TOKYO (Reuters) - Japan’s greenhouse gas emissions dropped 1.2 percent to an eight-year low in the financial year ended March 31, 2018, government figures showed on Tuesday, due to an increased use of renewable energy and higher utilization of nuclear plants.
Emissions in the 2017 financial year declined for a fourth straight year to 1.292 billion metric tonnes of CO2 equivalent from 1.308 billion tonnes in the previous year, hitting their lowest since 2009, according to revised data released by the environment ministry.
Japan, the world’s fifth-biggest carbon emitter, has set a target to cut its emissions by 26 percent from 2013 levels to 1.042 billion tonnes by 2030. The latest figure represents an 8.4 percent reduction from 2013 levels, data showed.
Emissions had surged after the 2011 nuclear disaster at Fukushima that led to the closure of atomic power plants and an increased reliance on fossil fuel-fired energy, but have turned lower after hitting a peak of 1.410 billion tonnes in the 2013 financial year.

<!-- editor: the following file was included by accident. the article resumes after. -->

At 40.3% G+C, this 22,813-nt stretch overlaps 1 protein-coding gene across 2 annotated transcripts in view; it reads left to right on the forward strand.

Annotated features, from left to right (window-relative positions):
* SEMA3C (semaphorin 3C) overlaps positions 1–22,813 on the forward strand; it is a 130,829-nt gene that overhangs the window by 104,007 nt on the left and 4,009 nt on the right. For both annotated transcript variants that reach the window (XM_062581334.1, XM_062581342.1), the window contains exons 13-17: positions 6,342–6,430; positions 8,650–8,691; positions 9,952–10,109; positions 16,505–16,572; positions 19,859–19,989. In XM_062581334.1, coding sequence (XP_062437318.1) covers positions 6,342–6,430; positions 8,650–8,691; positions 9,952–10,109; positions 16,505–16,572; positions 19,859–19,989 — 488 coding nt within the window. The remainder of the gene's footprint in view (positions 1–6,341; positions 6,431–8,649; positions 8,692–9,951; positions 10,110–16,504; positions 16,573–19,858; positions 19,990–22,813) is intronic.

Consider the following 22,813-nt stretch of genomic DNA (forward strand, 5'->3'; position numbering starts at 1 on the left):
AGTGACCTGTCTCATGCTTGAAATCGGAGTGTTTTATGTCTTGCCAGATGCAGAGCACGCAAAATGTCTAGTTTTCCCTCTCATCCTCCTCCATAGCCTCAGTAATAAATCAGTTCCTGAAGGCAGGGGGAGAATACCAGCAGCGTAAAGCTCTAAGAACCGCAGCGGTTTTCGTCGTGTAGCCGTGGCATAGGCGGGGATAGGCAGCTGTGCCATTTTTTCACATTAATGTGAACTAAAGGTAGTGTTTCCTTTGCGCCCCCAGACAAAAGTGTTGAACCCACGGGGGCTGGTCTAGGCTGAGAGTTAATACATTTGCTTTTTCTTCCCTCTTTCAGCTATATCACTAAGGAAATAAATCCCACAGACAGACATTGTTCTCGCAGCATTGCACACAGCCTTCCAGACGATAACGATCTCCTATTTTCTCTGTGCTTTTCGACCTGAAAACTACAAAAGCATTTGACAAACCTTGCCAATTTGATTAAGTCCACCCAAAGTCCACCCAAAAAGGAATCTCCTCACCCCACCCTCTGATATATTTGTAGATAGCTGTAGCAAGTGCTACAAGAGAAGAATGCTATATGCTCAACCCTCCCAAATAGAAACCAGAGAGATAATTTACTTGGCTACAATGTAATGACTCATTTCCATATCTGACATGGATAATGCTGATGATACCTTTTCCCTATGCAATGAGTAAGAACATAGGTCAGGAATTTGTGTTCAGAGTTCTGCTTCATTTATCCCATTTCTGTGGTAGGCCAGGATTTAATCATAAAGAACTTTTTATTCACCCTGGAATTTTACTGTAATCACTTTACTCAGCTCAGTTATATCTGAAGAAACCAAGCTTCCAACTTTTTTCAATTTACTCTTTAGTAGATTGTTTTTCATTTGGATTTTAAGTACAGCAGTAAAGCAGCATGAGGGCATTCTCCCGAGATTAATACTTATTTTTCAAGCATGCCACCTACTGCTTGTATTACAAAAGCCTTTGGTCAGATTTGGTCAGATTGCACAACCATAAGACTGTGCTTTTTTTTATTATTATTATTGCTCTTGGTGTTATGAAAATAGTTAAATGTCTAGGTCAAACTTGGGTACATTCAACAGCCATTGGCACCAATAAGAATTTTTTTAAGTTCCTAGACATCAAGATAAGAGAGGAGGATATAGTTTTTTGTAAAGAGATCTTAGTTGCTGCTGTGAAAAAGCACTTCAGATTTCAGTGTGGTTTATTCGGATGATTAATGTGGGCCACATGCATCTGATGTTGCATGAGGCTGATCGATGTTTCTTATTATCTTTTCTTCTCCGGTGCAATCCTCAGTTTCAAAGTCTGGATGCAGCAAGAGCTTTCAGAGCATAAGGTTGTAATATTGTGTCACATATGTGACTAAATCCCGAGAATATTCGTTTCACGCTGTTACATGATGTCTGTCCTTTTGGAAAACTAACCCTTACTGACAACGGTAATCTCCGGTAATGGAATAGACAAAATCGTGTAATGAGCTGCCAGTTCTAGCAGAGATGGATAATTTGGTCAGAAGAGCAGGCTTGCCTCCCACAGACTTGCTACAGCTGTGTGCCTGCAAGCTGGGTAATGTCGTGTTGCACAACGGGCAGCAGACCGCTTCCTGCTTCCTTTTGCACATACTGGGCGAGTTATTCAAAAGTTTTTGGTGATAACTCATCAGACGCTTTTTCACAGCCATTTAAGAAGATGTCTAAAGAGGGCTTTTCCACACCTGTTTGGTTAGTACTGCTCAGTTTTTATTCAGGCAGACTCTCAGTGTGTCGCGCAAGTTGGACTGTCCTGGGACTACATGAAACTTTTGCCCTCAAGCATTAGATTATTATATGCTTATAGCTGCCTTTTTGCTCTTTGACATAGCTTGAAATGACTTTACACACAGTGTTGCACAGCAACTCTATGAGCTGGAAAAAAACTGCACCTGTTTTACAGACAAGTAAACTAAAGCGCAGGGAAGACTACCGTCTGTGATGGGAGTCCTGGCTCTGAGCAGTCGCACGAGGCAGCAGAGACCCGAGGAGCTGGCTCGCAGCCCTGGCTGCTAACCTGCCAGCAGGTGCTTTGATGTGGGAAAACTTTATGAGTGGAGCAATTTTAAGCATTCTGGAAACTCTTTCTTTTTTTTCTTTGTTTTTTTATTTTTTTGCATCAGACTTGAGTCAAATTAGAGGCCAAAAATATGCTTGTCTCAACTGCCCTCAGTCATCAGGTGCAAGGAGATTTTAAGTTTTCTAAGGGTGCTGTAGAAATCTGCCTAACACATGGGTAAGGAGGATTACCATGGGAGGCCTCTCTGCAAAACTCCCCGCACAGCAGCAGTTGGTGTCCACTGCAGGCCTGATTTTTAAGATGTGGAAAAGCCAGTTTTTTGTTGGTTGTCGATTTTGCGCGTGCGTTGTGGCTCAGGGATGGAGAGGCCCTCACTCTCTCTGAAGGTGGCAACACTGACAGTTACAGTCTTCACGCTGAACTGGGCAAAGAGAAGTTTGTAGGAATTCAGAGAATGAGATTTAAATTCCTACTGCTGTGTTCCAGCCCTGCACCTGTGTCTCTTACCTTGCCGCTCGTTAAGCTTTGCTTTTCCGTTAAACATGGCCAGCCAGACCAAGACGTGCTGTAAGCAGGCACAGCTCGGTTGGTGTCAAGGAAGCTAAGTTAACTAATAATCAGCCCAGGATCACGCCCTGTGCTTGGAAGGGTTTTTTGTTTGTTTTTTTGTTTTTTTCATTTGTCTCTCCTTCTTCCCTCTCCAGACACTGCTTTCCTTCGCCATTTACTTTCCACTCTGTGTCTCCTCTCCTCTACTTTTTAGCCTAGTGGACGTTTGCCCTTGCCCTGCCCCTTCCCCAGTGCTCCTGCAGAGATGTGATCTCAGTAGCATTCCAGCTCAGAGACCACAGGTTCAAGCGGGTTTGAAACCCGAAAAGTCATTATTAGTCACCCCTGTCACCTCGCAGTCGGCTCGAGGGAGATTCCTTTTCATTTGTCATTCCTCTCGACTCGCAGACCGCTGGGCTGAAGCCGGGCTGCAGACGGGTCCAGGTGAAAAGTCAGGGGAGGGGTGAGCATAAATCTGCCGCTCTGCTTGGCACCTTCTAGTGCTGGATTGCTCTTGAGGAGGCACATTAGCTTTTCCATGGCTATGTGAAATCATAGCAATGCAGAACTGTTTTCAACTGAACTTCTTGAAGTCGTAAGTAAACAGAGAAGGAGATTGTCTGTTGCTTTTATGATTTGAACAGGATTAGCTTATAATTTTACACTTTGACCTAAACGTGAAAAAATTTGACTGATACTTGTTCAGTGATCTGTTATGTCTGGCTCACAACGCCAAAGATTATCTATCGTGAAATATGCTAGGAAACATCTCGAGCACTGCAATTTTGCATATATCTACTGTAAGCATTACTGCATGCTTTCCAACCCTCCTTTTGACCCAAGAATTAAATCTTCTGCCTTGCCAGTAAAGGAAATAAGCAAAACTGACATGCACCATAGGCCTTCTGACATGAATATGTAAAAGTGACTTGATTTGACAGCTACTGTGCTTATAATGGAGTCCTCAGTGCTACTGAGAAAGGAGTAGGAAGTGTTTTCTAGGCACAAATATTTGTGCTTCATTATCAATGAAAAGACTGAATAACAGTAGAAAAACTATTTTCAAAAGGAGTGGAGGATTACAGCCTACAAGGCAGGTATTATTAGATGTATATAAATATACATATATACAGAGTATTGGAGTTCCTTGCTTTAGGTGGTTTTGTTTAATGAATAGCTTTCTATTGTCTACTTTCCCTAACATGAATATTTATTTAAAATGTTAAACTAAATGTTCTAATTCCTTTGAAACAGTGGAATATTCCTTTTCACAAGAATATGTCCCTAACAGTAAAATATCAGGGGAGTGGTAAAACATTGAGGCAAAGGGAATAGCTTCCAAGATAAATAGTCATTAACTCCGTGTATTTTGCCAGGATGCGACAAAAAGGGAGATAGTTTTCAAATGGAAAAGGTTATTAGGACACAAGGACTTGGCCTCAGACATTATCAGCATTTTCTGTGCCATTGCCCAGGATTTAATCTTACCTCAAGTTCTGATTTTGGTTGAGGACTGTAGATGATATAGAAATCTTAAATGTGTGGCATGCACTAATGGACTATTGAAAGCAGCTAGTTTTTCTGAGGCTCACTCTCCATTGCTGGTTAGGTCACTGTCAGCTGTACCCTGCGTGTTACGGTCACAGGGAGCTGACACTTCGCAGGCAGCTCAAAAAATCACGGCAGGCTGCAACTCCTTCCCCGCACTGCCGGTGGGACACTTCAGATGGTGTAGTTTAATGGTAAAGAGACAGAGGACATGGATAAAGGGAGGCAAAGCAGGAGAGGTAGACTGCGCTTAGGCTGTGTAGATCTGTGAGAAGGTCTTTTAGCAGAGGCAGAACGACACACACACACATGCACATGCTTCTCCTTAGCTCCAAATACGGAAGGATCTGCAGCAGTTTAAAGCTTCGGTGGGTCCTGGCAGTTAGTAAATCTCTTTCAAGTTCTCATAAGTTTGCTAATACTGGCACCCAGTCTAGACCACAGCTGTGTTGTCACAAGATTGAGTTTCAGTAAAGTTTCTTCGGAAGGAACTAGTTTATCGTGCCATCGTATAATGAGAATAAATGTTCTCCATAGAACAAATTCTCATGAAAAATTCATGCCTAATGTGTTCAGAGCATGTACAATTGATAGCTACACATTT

Japan has been criticized by environmental activists for its heavy use of coal-fired power generation and plans to build new coal-fired plants.
The nation’s final energy consumption rose 0.9 percent in the 2017 financial year from a year earlier, up for the first time since the 2011 nuclear disaster, as a severe winter boosted consumption in households, according to revised data from the industry ministry issued last Friday.
Domestic supply of primary energy climbed 1.2 percent in the 2017 financial year, with the supply from fossil fuels decreasing for four straight years and that from non-fossil fuels such as renewable and nuclear energy increasing for five consecutive years, the industry ministry said.
Renewable energy accounted for 16 percent of electric power generation of 1.0602 trillion kilowatt hour (kWh) in the 2017 financial year, up 1.4 percentage points year-on-year. Nuclear energy came at 3.1 percent, up 1.4 percentage points while thermal power was at 80.9 percent, down 2.8 percentage points, the industry said.
Reporting by Yuka Obayashi, Editing by Sherry Jacob-Phillips